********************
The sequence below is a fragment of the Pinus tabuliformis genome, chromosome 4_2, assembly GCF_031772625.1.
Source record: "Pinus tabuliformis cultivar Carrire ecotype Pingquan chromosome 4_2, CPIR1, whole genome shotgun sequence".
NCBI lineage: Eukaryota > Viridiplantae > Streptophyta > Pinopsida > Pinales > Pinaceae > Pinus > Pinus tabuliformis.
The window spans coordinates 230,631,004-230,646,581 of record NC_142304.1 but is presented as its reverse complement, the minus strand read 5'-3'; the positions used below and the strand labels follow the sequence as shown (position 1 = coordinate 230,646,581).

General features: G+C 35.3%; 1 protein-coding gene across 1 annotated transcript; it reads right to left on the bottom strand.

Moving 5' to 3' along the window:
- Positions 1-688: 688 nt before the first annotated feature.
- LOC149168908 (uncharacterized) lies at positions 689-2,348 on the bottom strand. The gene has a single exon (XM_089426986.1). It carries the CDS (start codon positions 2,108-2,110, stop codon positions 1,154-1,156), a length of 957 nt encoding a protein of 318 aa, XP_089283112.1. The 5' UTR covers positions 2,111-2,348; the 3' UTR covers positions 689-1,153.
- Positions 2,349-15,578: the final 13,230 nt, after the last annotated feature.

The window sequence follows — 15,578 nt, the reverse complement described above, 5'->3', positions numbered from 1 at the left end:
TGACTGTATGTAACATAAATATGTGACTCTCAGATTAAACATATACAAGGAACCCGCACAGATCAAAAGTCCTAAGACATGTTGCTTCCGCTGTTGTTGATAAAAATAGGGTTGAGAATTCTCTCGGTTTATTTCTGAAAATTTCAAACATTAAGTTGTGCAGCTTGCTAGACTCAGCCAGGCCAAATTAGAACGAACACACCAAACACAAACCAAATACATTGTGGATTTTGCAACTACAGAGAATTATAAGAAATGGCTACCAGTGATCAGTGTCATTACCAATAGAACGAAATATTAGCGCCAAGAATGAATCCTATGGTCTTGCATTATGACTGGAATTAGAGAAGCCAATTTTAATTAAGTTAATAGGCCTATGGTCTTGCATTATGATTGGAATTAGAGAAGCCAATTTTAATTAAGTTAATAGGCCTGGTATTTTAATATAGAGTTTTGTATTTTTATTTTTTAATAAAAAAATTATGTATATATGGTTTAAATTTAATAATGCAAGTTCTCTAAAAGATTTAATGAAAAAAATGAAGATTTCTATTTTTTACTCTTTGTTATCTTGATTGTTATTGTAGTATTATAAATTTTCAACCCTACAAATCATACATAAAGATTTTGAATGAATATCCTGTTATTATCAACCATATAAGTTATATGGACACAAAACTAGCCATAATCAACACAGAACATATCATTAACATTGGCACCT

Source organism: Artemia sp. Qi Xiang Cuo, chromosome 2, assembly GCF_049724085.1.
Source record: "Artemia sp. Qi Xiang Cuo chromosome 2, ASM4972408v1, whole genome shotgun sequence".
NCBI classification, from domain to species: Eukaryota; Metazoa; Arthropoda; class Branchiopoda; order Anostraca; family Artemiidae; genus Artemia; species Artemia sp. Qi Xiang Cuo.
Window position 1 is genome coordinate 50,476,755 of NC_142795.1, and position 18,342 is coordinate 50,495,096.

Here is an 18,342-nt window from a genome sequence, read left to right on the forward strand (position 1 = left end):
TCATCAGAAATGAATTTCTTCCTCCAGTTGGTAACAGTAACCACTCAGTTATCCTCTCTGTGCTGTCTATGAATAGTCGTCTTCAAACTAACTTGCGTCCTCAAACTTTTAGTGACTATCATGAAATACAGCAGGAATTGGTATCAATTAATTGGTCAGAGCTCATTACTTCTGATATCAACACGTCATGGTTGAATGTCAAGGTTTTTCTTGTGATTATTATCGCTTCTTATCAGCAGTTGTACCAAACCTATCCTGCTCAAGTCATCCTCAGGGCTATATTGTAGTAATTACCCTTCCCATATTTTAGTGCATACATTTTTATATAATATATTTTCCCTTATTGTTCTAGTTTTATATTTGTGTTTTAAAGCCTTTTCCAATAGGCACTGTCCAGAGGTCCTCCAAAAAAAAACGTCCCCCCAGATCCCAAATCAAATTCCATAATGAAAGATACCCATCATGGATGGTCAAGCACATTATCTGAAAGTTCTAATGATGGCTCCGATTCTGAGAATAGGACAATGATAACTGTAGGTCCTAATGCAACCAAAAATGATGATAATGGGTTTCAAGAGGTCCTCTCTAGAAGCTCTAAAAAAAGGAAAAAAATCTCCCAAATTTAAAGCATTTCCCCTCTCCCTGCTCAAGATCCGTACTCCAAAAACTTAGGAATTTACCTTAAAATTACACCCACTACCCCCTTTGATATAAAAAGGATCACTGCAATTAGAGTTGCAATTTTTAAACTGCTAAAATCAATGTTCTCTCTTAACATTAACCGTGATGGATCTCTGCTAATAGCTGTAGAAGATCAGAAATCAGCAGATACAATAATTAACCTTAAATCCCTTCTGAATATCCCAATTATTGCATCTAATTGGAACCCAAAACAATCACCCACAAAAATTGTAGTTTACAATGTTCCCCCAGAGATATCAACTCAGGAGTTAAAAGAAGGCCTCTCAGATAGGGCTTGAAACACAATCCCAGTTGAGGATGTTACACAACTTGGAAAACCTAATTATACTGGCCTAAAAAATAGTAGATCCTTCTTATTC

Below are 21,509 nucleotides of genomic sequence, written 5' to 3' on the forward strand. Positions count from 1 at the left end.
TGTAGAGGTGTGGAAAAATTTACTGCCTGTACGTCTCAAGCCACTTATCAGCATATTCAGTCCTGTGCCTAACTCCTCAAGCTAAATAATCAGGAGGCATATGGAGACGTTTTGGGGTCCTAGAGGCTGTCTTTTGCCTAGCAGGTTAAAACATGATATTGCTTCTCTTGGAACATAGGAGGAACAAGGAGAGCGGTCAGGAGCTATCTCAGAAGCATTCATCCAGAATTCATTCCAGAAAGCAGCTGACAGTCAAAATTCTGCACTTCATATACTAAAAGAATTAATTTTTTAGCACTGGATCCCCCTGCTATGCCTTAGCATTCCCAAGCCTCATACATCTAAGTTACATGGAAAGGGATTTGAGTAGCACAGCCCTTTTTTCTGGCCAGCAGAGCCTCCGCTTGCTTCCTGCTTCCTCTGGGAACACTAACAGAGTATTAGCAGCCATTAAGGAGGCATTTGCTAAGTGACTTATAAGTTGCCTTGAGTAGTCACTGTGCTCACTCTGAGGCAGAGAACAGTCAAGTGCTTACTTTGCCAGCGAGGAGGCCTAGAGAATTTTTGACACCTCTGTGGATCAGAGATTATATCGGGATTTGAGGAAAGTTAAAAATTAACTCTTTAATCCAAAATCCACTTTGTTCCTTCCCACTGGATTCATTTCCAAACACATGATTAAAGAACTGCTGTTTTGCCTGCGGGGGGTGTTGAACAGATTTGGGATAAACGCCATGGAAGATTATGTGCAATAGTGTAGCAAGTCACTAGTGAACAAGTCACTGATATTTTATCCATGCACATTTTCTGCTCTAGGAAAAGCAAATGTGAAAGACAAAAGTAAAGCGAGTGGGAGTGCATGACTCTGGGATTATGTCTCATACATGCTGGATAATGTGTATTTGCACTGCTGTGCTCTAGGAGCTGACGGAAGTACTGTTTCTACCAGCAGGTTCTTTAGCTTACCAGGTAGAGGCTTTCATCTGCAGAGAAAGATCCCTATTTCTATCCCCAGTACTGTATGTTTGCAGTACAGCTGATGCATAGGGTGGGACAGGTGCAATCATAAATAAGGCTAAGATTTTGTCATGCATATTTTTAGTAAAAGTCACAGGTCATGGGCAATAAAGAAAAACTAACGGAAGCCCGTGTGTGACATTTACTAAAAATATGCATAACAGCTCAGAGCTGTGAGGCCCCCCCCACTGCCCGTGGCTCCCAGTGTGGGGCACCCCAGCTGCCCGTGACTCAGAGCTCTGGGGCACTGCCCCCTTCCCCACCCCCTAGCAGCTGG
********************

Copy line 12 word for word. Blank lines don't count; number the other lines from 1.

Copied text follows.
Source organism: Artemia sp. Qi Xiang Cuo, chromosome 2, assembly GCF_049724085.1.